the obsession of the moon behind it,
I am dragged back.

4.

I have noticed in windy fall
how leaves are torn from the trees,
each leaf waving goodbye to the oak
or the poplar that housed it;
how the moon, pinned
to the very center of the window,
is like a moth wanting only to break in.
What I mean is this house
follows all the laws of lintel and ridgepole,
obeys the commandments of broom
and of needle, custom and grace.
It is not fear that holds me here but passion
and the uncrossable moat of moonlight
outside the bolted doors.


September 11, 2009

Prompt

by me

Say "prompt" and the whole room groans.
Squeaking chairs under
fidgeting limbs, rustling
clothes atop sweating
skin, and the whirring,
stuttering hiccough of the mind.

It seeks to court creativity
and instead flirts with stock responses,
bats its eyes at end rhyme and free verse,
concocts a mighty stick with which to beat
the horse-corpse known as cliché.

It seeks desperately for that shining letter,
the word that says, that demonstrates, that--
when all else fails-- at least
breathes. But poke the body with the mighty stick
and all it does is twitch.

So say "prompt" again, please, just once more,
and though I may only birth another horse-corpse,
a shell of a once-meaning,
I will this time make it stand--
on wobbly legs, yes, and unsure--
but stand and not twitch.



My response to a prompt posed in my poetry class. I'm not so good with the prompts. I'm working on it.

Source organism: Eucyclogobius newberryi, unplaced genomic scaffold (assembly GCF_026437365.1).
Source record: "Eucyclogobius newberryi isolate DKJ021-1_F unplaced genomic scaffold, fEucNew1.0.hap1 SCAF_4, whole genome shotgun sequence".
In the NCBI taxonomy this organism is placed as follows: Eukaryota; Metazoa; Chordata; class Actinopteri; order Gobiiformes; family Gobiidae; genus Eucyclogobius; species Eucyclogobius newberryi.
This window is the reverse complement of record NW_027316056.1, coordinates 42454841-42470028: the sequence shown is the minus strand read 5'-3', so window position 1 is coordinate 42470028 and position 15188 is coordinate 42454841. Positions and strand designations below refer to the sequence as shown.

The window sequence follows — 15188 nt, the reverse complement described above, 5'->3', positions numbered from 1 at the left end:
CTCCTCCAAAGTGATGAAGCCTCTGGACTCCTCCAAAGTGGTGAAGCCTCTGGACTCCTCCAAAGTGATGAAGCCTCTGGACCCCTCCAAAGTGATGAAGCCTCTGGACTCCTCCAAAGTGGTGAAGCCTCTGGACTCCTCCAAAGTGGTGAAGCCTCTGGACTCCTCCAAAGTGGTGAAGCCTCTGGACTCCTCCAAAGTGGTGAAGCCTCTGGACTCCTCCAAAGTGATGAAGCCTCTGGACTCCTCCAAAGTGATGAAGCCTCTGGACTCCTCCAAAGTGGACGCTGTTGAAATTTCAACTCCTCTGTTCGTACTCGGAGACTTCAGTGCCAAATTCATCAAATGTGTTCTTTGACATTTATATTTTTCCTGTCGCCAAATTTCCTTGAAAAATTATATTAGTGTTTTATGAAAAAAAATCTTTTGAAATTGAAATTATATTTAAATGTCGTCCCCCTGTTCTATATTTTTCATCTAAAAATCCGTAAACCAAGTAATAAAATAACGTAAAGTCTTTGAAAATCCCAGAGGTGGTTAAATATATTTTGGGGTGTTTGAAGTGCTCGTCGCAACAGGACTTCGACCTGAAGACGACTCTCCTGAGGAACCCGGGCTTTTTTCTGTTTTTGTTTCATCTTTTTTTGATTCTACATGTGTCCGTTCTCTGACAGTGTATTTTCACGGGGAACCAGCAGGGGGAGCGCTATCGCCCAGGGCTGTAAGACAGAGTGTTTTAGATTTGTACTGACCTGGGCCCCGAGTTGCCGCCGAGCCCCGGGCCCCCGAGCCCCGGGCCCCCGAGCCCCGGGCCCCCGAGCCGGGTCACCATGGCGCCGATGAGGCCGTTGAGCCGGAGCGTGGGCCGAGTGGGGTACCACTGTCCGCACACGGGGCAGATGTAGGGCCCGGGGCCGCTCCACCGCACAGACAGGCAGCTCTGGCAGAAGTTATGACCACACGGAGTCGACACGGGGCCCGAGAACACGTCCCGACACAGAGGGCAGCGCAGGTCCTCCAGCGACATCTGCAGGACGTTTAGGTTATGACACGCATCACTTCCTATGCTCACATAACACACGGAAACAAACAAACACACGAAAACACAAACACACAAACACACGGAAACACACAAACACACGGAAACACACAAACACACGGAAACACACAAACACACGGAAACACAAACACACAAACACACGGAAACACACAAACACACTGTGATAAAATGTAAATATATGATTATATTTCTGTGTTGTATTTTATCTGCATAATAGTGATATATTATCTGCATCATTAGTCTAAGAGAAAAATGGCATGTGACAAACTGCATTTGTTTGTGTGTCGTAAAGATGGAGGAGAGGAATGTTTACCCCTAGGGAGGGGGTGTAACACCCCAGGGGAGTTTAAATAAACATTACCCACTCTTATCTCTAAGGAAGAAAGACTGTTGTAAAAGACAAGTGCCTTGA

September 05, 2009

This Was Once A Love Poem

by Jane Hirshfield

This was once a love poem,
before its haunches thickened, its breath grew short,
before it found itself sitting,
perplexed and a little embarrassed,
on the fender of a parked car,
while many people passed by without turning their heads.

It remembers itself dressing as if for a great engagement.
It remembers choosing these shoes,
this scarf or tie.

Once, it drank beer for breakfast,
drifted its feet
in a river side by side with the feet of another.

Once it pretended shyness, then grew truly shy,
dropping its head so the hair would fall forward,
so the eyes would not be seen.

It spoke with passion of history, of art.
It was lovely then, this poem.
Under its chin, no fold of skin softened.
Behind the knees, no pad of yellow fat.
What it knew in the morning it still believed at nightfall.
An unconjured confidence lifted its eyebrows, its cheeks.

The longing has not diminished.
Still it understands. It is time to consider a cat,
the cultivation of African violets or flowering cactus.

Yes, it decides:
Many miniature cacti, in blue and red painted pots.
When it finds itself disquieted
by the pure and unfamiliar silence of its new life,
it will touch them--one, then another--
with a single finger outstretched like a tiny flame.

September 03, 2009

Rebus

by Jane Hirshfield

You work with what you are given,
the red clay of grief,
the black clay of stubbornness going on after.
Clay that tastes of care or carelessness,
clay that smells of the bottoms of rivers or dust.

Each thought is a life you have lived or failed to live,
each word is a dish you have eaten or left on the table.
There are honeys so bitter
no one would willingly choose to take them.
The clay takes them: honey of weariness, honey of vanity,
honey of cruelty, fear.

This rebus--slip and stubbornness,
bottom of river, my own consumed life--
when will I learn to read it
plainly, slowly, uncolored by hope or desire?
Not to understand it, only to see.

As water given sugar sweetens, given salt grows salty,
we become our choices.
Each yes, each no continues,
this one a ladder, that one an anvil or a cup.

The ladder leans into its darkness.
The anvil leans into its silence.
The cup sits empty.

How can I enter this question the clay has asked?